The Mariners actually did it — something Howard Lincoln, baseball experts and many Mariners fans say they shouldn’t. But really, what do they have to lose?
Then-owner George Argyros stared at Roger Jongewaard, the chief talent scout, who recommended the club draft Ken Griffey Jr. ahead of Argyros’ preference, a pitcher named Mike Harkey.
“OK,” said Argyros, irked, “but if this doesn’t work, it’s your ass.”
Twenty-six years later, at another pivot point in franchise history, I asked general manager Jack Zduriencik Thursday if he heard something similar from Mariners ownership in the last couple of weeks regarding the signing of Robinson Cano.
“They didn’t say it like that,” Zduriencik said, then he started to smile. “But I knew it. Isn’t it obvious? I mean, let’s be real.”
As laughter erupted from a circle of reporters surrounding him, Zduriencik’s suggestion was apt. Let’s be real:
The signing of Cano for $240 million is a bet of the farm, the orchards, the lake and the vast stores of the franchise’s essence — bobbleheads — in the club’s warehouses. All in.
The move is against everything Howard Lincoln has stood for in his 14-year tenure as CEO. The move is against everything that baseball’s conventional wisdom says about long-term contracts to mid-career stars. The move is against everything a disgruntled fan base has come to expect from a franchise now branded nationally as dysfunctional.
In a word: Astounding.
Even though Seattle fans have had more than a week to digest the deal, the magnitude hit home Thursday when Cano and his his well-dressed coterie of agents, family and, of course, rap mogul Jay Z The Deuce (“I told him,” said Zduriencik, “that I was J. Z. before he was Jay Z”) gathered in the Safeco Field interview room for introductions.
The deal really happened.
The Mariners outbid the Yankees — by three years and about $65 million — for one of their own, a superb hitter and second baseman and the best player on the free agent market this winter.
For Lincoln and the rest of ownership, for Zduriencik and for Cano, it’s their asses.
Even Cano and his posse had a hard time believing it. By the count of the Cano’s primary negotiator, Brodie Van Wegenen, some or all of the entourage made four trips from New York to Seattle in 12 days to see if the place and the people were real, or a media fiction. They tasted the water, smelled the air and even had cake — birthday cake, because it was Jay-Z’s birthday — and lived to tell about it.
They also checked the financial records.
Turns out the Mariners’ ownership was loaded. Since 1992, they always have been loaded. Armed with six weeks of good baseball in 18 years, they muscled a beautiful stadium out of the city, county and state. Despite four only postseason appearances in 37 years, none including a World Series, they managed to make money every year, purchase their own regional sports network and withstand withering, published criticism from from former employees who said, essentially, that they and the fans were Margaret Dumont in a Marx Brothers movie rich with double-talk from the bosses.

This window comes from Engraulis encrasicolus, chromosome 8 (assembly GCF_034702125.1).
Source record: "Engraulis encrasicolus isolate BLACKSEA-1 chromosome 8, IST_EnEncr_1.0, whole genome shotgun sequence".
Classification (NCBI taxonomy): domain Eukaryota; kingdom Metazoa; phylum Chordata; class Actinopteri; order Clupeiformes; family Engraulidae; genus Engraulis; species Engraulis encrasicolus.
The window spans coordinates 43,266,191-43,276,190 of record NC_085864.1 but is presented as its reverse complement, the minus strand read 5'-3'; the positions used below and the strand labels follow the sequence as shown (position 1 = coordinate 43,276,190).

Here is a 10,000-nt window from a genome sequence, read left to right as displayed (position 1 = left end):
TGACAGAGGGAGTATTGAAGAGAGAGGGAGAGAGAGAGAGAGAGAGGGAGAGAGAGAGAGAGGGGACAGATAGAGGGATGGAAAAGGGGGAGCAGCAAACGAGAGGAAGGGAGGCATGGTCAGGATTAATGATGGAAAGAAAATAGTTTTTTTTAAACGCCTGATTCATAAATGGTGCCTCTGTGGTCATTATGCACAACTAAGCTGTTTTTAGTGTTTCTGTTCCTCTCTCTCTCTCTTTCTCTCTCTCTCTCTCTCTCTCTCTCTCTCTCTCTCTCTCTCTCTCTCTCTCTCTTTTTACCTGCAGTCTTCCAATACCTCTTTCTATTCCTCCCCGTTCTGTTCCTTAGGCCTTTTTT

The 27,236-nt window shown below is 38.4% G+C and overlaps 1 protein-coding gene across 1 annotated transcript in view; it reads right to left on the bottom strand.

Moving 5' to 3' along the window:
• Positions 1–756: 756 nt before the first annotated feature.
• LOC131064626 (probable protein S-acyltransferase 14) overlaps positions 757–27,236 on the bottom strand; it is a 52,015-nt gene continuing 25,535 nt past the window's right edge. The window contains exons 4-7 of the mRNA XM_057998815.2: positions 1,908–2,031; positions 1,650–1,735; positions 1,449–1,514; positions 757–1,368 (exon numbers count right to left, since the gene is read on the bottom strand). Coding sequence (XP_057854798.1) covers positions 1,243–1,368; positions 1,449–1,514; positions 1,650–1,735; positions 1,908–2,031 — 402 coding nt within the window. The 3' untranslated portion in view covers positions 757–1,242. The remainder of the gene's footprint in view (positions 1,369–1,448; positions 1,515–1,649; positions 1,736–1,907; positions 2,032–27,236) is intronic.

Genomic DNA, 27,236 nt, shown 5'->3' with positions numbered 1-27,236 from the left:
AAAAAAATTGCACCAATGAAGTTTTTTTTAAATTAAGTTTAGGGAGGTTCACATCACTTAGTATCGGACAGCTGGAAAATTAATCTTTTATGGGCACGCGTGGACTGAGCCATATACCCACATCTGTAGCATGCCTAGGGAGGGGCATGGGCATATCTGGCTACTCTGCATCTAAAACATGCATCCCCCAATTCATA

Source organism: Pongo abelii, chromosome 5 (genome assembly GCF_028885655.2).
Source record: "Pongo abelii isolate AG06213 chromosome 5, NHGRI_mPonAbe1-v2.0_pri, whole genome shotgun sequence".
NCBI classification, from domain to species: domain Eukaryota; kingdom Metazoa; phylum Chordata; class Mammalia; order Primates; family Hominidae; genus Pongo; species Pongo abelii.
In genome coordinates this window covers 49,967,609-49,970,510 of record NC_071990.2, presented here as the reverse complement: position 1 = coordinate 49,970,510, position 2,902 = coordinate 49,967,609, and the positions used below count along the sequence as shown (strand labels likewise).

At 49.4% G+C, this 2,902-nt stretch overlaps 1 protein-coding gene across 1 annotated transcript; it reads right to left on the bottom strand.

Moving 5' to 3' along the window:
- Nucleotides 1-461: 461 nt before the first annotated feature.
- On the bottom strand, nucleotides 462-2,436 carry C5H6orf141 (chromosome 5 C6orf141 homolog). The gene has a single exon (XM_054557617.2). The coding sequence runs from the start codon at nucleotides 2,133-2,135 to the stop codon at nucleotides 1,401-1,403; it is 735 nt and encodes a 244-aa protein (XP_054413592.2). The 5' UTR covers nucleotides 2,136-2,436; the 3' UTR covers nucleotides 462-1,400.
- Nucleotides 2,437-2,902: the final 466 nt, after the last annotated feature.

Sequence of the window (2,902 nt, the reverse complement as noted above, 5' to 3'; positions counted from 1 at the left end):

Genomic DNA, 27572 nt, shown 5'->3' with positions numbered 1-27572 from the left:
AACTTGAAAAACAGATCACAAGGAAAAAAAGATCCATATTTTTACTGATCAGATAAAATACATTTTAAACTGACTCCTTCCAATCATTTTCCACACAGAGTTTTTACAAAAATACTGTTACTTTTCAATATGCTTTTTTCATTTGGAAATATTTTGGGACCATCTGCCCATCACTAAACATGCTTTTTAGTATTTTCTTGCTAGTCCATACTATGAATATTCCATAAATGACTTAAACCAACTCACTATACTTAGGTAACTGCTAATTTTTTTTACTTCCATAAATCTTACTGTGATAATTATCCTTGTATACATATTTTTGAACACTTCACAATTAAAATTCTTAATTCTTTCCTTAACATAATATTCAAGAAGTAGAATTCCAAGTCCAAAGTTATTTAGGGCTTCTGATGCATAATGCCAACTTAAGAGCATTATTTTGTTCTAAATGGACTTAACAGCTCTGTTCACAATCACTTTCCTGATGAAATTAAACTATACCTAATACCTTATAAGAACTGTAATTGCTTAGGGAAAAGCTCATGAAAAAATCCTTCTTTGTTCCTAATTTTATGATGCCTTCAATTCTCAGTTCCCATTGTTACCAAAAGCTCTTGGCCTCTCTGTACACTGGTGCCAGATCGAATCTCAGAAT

Wow, the agents must have said. What a scam. Where do we sign?
They first had to winnow the field of suitors. Van Wegenen said there were five contenders, then three, and finally, the Mariners, because they were the ones to go from seven to 10.
“I think length was very important,” Zduriencik said. “You could have stopped at a seventh year and probably wouldn’t have got it done. You could have gone to eight and probably wouldn’t have got it done. The fact the ownership allowed us to go to 10 years was a big, big factor.”
Duration was manageable because few of the owners and executives are likely be around when the deal turns south at the midpoint. For the Mariners, they were fairly candid about it. On the front end, the Mariners probably have a slight bargain for Cano’s services. On the back end, when Cano will have a hard time bending over, the deal is hugely in favor of the player.
But by then, judging by the business history of baseball, there will be worse deals. And Cano will be the problem of a new generation.
For the past five years under Zduriencik, the Mariners have attempted to do baseball the right way — investing in scouting and the minor league system, nurturing young players whose contracts remain under club control. The smart way, at least the way Mariners did it, provided squat in the area of baseball results.
So they decided to exercise the only available option — go stupid. It is, after all, the American way to buy one’s way out of trouble. And nothing is more American than baseball.
For his part, Cano’s research included a phone call to Felix Hernandez, the Mariners’ homegrown, superstar pitcher. Unsurprisingly, Hernandez, who harbors a fantasy of someday pitching in the postseason, put on his straw hat and sold Cano in the manner of Dr. Harold Hill in “The Music Man.”
“He told me what was great about this organization,” Cano said. “He said they’re going to make you feel like family. They’ll take care of you. And that played a big role in my situation. You always want to be with people that treat you right.”
For the Mariners fan who has always been puzzled by the affection Hernandez has had the for the woebegone baseball team, well, now there a second player over which to puzzle. But it isn’t all that mysterious, considering that almost half a billion dollars in combined contract valuess will purchase a fair amount of loyalty.
For Zduriencik, the deal is the culmination of his plan to ask ownership to go for it once he had the young players in place for contention. Emerging from a a 91-loss season, he somehow deduced that this was the moment.
“We had elite pitching,” Zduriencik said. “We didn’t have an elite player on the field.”
Now he has both. And a backside in the breeze.
Lo and behold, he also has a team that went from moribund to interesting. Holy Percy Harvin, Clint Dempsey and Chris Petersen.